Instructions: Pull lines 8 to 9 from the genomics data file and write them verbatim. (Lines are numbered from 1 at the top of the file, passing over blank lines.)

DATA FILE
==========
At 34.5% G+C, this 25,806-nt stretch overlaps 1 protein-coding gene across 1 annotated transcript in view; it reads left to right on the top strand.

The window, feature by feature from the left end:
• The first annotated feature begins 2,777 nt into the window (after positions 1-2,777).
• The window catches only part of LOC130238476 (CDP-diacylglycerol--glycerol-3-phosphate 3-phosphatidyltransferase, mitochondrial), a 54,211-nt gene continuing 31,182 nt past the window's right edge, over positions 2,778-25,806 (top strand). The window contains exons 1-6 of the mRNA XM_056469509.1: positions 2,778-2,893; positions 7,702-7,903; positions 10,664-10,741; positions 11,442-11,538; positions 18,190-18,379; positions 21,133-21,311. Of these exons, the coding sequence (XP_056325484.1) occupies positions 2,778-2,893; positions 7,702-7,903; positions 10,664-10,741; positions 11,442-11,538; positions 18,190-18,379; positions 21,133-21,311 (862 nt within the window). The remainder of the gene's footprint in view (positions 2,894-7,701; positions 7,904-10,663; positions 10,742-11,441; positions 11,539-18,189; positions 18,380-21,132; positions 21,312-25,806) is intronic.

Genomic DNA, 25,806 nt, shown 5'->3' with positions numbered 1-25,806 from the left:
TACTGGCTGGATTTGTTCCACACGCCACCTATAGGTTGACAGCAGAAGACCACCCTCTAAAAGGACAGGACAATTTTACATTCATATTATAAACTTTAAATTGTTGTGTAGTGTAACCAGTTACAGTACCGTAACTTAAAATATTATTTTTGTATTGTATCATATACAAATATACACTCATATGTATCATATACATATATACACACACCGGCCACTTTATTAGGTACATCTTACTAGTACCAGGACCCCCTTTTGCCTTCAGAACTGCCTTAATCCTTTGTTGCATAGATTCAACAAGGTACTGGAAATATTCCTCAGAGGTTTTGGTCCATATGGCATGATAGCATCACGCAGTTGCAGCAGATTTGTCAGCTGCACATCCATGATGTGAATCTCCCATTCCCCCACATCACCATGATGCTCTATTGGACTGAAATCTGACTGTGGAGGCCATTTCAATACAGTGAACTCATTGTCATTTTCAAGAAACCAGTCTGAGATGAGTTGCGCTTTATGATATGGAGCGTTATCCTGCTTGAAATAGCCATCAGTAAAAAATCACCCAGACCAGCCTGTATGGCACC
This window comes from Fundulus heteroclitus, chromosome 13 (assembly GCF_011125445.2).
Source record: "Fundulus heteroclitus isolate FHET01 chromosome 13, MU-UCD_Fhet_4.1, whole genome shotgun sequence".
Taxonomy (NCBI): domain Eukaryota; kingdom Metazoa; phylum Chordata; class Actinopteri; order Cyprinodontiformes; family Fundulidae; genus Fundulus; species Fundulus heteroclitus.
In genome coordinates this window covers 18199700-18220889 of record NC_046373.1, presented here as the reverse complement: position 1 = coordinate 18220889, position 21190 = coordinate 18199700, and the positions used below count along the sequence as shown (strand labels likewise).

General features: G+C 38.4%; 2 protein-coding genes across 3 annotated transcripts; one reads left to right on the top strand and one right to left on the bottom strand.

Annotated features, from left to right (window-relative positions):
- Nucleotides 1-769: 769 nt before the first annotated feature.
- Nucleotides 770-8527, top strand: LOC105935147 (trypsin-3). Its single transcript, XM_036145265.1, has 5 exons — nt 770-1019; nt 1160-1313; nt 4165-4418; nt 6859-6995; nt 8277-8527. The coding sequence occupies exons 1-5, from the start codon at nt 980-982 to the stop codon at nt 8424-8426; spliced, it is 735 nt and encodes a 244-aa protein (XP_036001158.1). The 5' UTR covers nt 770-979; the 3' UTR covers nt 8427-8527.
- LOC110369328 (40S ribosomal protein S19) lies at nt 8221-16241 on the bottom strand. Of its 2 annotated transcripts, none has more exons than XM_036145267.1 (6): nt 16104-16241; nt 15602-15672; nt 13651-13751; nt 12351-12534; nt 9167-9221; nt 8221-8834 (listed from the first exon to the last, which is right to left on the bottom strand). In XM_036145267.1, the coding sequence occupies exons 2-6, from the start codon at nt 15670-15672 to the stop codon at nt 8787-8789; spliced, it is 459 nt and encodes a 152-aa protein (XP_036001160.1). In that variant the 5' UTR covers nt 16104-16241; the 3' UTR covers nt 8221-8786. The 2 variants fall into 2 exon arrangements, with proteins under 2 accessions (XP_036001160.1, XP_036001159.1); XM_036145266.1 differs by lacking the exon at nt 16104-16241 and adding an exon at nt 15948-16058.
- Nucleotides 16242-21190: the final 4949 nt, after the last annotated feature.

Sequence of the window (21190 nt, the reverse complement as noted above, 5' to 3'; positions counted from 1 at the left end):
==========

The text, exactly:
Source record: "Fundulus heteroclitus isolate FHET01 chromosome 13, MU-UCD_Fhet_4.1, whole genome shotgun sequence".
Taxonomy (NCBI): domain Eukaryota; kingdom Metazoa; phylum Chordata; class Actinopteri; order Cyprinodontiformes; family Fundulidae; genus Fundulus; species Fundulus heteroclitus.